strong language


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Related to strong language: foul language
See: expletive
References in classic literature ?
This is strong language, William Guppy," returns Mr.
Mrs Squeers, when excited, was accustomed to use strong language, and, moreover, to make use of a plurality of epithets, some of which were of a figurative kind, as the word peacock, and furthermore the allusion to Nicholas's nose, which was not intended to be taken in its literal sense, but rather to bear a latitude of construction according to the fancy of the hearers.
McCarthy the elder using very strong language to his son, and she saw the latter raise up his hand as if to strike his father.
Summary: Bhopal (Madhya Pradesh) [India], Jan 8 (ANI): After sparking an uproar for using some very strong language against Congress leader Jyotiraditya Scindia, Bharatiya Janata Party (BJP) leader Radhe Shyam Dhakad has explained what he actually meant.
Forgive the strong language but if it's good enough for an MP to say than I guess it's good enough for me.
ALIVERPOOL theatre company is promising to showcase the "real" Margaret Thatcher in a touring production that comes to the city this week - with "no strong language .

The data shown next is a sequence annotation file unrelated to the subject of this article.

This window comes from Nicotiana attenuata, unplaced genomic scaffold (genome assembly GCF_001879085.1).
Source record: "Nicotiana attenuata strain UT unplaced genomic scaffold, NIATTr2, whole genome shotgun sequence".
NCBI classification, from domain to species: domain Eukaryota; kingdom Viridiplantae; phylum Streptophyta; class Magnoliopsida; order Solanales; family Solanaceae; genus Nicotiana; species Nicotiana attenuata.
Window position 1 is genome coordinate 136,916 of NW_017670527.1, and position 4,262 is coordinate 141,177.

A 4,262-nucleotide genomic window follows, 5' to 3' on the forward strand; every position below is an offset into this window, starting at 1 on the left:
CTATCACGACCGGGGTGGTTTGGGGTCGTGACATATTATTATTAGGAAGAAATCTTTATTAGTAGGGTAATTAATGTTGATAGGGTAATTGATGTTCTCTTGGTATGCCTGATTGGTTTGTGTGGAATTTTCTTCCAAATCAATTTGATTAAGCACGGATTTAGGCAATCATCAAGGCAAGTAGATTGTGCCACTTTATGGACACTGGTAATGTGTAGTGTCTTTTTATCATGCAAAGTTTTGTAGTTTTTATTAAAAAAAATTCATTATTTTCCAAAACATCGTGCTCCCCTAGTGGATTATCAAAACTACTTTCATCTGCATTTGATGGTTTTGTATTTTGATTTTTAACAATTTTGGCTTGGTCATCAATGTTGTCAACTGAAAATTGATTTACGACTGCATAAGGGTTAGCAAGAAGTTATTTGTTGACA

But in "Mel Bochner: Strong Language," opening today at The Jewish Museum, Bochner's career-long exploration of language, meaning, and the space in between makes a bold impression of its own.
Please note: Billy Elliot The Musical contains strong language and some scenes of confrontation between policemen and miners.
Meanwhile, Kali, a 20-year-old singer, has Williams syndrome, a rare genetic disorder that causes development problems, but is characterised by cheerfulness and strong language skills.
Ofcom has warned broadcasters that "in general listeners do not expect to hear strong language during the day on radio", regardless of whether children might hear it.
The hyped reality show opens with a warning of adult themes with strong language and nudity - and it doesn't disappoint.